Climate change is a relentless disaster. It is wreaking havoc on entire regions, countries, and continents, which will need to be rebuilt and reorganized. While we do all we can to prevent that decimation from happening, we also have to learn from the rebuilding and recovery that we do do. In New Jersey, we get the chance to learn from Hurricane Sandy survivors who refuse to give up and let their community be washed away, against all odds.During this episode of To See Each Other, George talks to members of the New Jersey Organizing Project, who have been building solidarity among Jersey Shore residents since Hurricane Sandy. Co-founder Amanda Devecka-Rinear is joined by Sandy survivors Jody Stewart, a native of Little Egg and NJOP organizer; Alison Arne, an NJOP organizer; and Chuck Griffin, a victim of contractor fraud who has found solidarity through NJOP. Coming from across the political spectrum, NJOP’s membership doesn’t always agree on climate change. But from the wreckage, they have found collective purpose and are remaking their community together.  You can learn more at ToSeeEachOther.org People’s Action is a national network of 40 state and local grassroots, power-building organizations united in fighting for justice.
In North Carolina, we see friendships being forged in the face of centuries of racism; anti-racist organizing happening at the corner of Plantation and Corporation avenues; and meet a historical political candidate, a Black woman quite literally from the wrong side of the tracks, campaigning to co-govern with her community.In Alamance County, Down Home North Carolina has been building a multi-racial grassroots movement against white supremacy. George talks to Brigid Flaherty, co-founder of Down Home North Carolina; Sugelema Lynch, a Latinx mother; Pat Rogers, a young white engineer; and Dreama Caldwell, who’s running to serve as Alamance County’s first Black woman Commissioner. For all of them, meeting the left-behind where they are is key to transforming the landscape. And it’s creating a new common identity that Alamance County can be proud of.This episode features additional music by Jake and Sarah Owen.You can learn more at ToSeeEachOther.org People’s Action is a national network of 40 state and local grassroots, power-building organizations united in fighting for justice.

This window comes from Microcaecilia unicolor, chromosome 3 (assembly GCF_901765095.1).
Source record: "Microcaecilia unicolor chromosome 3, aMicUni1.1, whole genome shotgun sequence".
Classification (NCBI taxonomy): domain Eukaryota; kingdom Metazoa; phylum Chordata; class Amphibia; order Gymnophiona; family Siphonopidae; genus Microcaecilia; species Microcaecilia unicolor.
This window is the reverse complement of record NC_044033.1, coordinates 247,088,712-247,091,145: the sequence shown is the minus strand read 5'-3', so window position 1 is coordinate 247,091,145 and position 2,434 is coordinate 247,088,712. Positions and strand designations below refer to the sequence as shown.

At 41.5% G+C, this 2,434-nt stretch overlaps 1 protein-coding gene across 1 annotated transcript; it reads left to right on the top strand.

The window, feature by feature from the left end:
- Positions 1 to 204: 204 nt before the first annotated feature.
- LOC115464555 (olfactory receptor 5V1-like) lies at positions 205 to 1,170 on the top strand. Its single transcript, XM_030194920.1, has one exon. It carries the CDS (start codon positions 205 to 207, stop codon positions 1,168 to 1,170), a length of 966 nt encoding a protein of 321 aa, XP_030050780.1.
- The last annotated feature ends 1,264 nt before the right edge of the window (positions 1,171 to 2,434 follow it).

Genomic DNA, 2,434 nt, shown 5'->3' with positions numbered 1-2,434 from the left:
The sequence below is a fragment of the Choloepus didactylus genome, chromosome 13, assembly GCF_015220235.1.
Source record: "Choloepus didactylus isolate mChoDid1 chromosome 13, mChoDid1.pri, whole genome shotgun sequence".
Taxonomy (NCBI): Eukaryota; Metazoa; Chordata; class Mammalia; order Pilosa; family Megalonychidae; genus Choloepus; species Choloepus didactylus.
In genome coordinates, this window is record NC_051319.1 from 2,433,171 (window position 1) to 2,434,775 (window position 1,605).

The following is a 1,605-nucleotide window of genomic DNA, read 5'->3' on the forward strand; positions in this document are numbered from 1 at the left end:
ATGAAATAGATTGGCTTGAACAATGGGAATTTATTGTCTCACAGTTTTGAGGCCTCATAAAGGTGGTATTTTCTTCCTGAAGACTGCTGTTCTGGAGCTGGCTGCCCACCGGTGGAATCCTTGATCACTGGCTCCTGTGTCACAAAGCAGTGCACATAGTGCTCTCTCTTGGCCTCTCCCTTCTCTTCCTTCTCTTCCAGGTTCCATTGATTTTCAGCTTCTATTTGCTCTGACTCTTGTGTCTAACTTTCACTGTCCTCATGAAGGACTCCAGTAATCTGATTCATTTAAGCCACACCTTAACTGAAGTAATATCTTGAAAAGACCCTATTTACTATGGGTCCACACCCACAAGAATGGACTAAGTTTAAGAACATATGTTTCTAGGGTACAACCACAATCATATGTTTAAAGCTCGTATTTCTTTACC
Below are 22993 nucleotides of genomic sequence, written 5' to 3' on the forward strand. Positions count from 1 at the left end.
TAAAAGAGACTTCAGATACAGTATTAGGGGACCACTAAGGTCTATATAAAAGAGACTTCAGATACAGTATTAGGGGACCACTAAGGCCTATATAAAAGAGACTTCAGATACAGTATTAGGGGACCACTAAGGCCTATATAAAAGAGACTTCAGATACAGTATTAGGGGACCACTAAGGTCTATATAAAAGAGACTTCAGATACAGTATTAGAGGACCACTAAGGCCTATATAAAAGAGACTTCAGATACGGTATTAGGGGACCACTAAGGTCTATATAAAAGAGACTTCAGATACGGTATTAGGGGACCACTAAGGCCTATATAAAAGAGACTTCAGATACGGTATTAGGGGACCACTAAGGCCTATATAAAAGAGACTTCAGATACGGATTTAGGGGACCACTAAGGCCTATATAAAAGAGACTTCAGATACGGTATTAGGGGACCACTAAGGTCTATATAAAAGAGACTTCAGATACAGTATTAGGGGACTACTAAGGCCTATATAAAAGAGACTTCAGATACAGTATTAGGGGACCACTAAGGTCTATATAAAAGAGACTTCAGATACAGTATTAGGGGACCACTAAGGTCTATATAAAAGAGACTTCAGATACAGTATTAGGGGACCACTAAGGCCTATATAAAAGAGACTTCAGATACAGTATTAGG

In our final episode, George goes home to Indiana. It's a place where the most pressing issues of our time come together, and maybe our solutions too. We'll meet a doctor, a mother, and a recovering addict doing their best to mobilize their community, eradicate their shame, speak, and work with compassion to help their neighbors and win change against the odds.Hoosier Action is refusing to give up on fellow Hoosiers. George recalls growing up in Indiana with Kate Hess Pace, founder of Hoosier Action. Members of Hoosier Action like Tyla Barrick Pond, Scott County physician Dr. William Cooke, and Tracy Skaggs detail environmental hazards and the devastations of Indiana’s opioid epidemic. Together, they have made space for shame to turn into vulnerability and creative resilience. All these Hoosiers — George included — testify to how when we see each other, we strengthen our communities together. And we win.Additional music this episode by Brad Leftwich and the Humdingers.You can learn more at ToSeeEachOther.org People’s Action is a national network of 40 state and local grassroots, power-building organizations united in fighting for justice.
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Julio

Good Night

Sep 24th